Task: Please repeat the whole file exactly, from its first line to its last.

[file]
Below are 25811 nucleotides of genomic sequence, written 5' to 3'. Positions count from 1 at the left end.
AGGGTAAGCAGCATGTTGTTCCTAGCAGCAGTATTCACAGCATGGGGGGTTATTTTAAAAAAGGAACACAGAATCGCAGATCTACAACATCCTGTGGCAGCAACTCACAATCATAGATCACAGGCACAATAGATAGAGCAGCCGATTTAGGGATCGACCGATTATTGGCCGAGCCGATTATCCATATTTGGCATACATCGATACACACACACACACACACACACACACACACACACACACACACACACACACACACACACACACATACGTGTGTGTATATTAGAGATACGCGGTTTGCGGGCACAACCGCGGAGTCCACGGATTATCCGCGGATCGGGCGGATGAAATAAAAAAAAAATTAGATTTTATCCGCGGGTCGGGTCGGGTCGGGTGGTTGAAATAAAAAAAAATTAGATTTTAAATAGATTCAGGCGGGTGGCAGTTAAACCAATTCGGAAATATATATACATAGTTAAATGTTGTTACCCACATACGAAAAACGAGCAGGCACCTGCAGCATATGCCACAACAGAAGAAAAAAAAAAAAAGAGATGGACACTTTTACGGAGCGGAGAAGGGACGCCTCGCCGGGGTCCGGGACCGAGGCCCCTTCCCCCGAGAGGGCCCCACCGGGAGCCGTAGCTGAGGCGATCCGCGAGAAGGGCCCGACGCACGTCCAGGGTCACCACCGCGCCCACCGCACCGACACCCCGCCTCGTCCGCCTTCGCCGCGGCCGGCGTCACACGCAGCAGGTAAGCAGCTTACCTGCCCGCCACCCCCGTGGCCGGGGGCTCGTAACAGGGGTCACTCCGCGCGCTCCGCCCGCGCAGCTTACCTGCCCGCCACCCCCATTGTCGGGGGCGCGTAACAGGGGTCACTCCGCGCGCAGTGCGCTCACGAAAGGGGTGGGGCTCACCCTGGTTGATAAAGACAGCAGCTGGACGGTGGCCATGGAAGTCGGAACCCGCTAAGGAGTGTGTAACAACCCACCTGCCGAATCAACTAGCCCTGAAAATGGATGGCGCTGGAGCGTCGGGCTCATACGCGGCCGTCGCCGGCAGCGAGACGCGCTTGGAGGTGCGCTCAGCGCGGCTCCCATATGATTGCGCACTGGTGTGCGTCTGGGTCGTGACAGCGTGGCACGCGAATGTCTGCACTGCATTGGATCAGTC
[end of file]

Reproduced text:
Below are 25811 nucleotides of genomic sequence, written 5' to 3'. Positions count from 1 at the left end.
AGGGTAAGCAGCATGTTGTTCCTAGCAGCAGTATTCACAGCATGGGGGGTTATTTTAAAAAAGGAACACAGAATCGCAGATCTACAACATCCTGTGGCAGCAACTCACAATCATAGATCACAGGCACAATAGATAGAGCAGCCGATTTAGGGATCGACCGATTATTGGCCGAGCCGATTATCCATATTTGGCATACATCGATACACACACACACACACACACACACACACACACACACACACACACACACACACACACACACACATACGTGTGTGTATATTAGAGATACGCGGTTTGCGGGCACAACCGCGGAGTCCACGGATTATCCGCGGATCGGGCGGATGAAATAAAAAAAAAATTAGATTTTATCCGCGGGTCGGGTCGGGTCGGGTGGTTGAAATAAAAAAAAATTAGATTTTAAATAGATTCAGGCGGGTGGCAGTTAAACCAATTCGGAAATATATATACATAGTTAAATGTTGTTACCCACATACGAAAAACGAGCAGGCACCTGCAGCATATGCCACAACAGAAGAAAAAAAAAAAAAGAGATGGACACTTTTACGGAGCGGAGAAGGGACGCCTCGCCGGGGTCCGGGACCGAGGCCCCTTCCCCCGAGAGGGCCCCACCGGGAGCCGTAGCTGAGGCGATCCGCGAGAAGGGCCCGACGCACGTCCAGGGTCACCACCGCGCCCACCGCACCGACACCCCGCCTCGTCCGCCTTCGCCGCGGCCGGCGTCACACGCAGCAGGTAAGCAGCTTACCTGCCCGCCACCCCCGTGGCCGGGGGCTCGTAACAGGGGTCACTCCGCGCGCTCCGCCCGCGCAGCTTACCTGCCCGCCACCCCCATTGTCGGGGGCGCGTAACAGGGGTCACTCCGCGCGCAGTGCGCTCACGAAAGGGGTGGGGCTCACCCTGGTTGATAAAGACAGCAGCTGGACGGTGGCCATGGAAGTCGGAACCCGCTAAGGAGTGTGTAACAACCCACCTGCCGAATCAACTAGCCCTGAAAATGGATGGCGCTGGAGCGTCGGGCTCATACGCGGCCGTCGCCGGCAGCGAGACGCGCTTGGAGGTGCGCTCAGCGCGGCTCCCATATGATTGCGCACTGGTGTGCGTCTGGGTCGTGACAGCGTGGCACGCGAATGTCTGCACTGCATTGGATCAGTC